More MS news articles for July 2002

Peptide promotes axonal regrowth

http://neurologypdf.thelancet.com/pdfdownload?uid=lneu.1.3.newsdesk.21423.1&x=x.pdf

THE LANCET Neurology Vol 1 July 2002
Helen Frankish

US researchers have discovered a peptide that could help neurons to regenerate after CNS injury. It could be an “effective therapeutic agent in conditions characterised by failure of axonal regeneration”, such as spinal-cord injury, brain trauma, stroke, and multiple sclerosis, the investigators suggest.

“Previous work has shown that white matter of the brain contains a protein, called Nogo, that is capable of limiting axon growth through a Nogo receptor on axons”, says lead researcher Stephen Strittmatter (Yale University, New  Haven, CT, USA). A 66 amino acid residue (Nogo-66) within the molecule is responsible for preventing axonal regrowth. In the present study, Strittmatter and colleagues tested the efficacy of Nogo receptor antagonists, derived from fragments of Nogo-66, in rats with mid-thoracic spinal cord hemisection. They found that intrathecal administration of the antagonist NEP1 40 caused sig-nificant axonal sprouting and functional recovery (Nature 2002; 417: 547–51).

“Therapeutically, this might have large implications”, says Strittmatter. “However, a number of steps remain. Optimisation of the Nogo receptor antagonist and assays for toxicity must still be performed in animals before it would be appropriate to consider a clinical trial.”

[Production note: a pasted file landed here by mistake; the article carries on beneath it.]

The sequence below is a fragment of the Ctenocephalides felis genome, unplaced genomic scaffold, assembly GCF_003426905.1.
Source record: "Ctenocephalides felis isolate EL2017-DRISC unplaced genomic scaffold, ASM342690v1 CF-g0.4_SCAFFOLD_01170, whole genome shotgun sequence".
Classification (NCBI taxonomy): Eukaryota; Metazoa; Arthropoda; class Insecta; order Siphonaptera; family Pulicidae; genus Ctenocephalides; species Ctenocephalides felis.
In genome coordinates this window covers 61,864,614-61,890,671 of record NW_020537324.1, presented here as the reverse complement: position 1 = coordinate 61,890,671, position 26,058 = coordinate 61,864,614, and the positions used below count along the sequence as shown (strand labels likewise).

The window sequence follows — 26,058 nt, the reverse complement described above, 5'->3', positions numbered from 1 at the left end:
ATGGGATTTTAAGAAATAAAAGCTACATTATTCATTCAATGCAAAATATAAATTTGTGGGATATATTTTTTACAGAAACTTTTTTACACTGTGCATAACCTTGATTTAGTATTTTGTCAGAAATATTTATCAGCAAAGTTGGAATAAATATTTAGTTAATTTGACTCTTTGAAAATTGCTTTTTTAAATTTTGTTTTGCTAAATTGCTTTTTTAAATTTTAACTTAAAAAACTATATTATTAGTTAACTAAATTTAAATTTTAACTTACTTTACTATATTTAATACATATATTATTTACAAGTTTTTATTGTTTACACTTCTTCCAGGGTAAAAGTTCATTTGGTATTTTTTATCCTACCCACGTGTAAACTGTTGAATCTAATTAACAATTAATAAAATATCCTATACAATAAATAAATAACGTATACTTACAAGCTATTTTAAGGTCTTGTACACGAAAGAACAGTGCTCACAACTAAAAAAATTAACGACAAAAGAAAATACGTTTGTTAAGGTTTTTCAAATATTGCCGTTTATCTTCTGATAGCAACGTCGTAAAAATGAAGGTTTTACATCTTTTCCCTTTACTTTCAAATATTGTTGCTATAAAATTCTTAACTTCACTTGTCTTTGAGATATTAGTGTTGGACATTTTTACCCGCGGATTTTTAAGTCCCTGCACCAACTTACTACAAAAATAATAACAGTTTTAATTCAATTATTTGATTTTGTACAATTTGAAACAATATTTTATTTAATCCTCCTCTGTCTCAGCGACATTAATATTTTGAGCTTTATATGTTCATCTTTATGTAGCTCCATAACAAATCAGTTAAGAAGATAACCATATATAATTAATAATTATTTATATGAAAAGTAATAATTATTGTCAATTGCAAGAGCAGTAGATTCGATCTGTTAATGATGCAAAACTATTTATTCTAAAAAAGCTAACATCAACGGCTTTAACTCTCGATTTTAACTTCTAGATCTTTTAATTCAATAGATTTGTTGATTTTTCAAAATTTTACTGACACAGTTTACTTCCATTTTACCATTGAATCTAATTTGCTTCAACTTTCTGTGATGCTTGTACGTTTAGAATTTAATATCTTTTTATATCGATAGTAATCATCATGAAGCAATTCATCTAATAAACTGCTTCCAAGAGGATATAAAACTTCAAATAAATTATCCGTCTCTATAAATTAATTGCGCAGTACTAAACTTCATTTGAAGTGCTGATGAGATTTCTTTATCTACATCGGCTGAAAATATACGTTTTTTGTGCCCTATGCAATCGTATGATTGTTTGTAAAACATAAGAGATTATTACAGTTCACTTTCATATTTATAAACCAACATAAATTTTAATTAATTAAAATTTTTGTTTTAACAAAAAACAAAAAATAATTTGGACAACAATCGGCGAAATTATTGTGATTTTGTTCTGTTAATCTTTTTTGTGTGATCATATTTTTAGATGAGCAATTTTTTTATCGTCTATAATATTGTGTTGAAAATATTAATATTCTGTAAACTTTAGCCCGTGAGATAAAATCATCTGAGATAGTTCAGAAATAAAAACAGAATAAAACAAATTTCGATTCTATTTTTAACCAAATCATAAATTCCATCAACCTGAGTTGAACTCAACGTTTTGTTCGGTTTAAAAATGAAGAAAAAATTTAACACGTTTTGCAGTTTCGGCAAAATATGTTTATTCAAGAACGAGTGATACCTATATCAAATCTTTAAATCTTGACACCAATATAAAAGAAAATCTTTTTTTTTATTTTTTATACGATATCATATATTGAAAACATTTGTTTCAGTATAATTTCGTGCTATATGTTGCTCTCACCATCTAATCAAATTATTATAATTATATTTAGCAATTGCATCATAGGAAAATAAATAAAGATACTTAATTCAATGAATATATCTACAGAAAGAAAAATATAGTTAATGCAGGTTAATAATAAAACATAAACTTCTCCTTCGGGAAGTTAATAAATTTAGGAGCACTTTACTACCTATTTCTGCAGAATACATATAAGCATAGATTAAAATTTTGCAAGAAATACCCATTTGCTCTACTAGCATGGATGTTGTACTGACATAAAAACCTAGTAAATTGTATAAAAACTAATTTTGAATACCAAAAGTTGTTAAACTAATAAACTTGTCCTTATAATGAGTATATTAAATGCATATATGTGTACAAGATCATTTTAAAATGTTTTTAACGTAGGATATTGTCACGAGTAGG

Karim Fouad (University of Alberta, Canada) comments that these results are “very exciting”. However, he urged caution when speculating about the potential therapeutic effects of Nogo inhibition. “The role of Nogo in the human CNS is still unknown, and undesired side-effects of facilitated axonal sprouting and growth might occur.” Future studies using knockout or transgenic animal models, as well as long-term studies, will be essential to resolve these issues, he notes.

Fouad adds that Nogo is just one of several obstacles preventing axonal regeneration after spinal-cord injury, and it is likely that a combination of therapies could be needed to treat spinal-cord damage effectively. These might include cellular grafts to bridge the lesion site, such as Schwann cells, olfactory ensheathing cells, or stem cells; application of neurotrophic factors to enhance axonal survival and growth; and degradation of chondroitin sulphate proteoglycans with chondroitinase ABC (see The Lancet Neurology 2002; 1: 78). “Combinations with bridging techniques will definitely be required for treating severe or even anatomically complete spinal-cord injuries”, says Fouad, “since the neutralisation of Nogo by itself will not be sufficient to allow axonal growth through scar tissue and the lesion site”.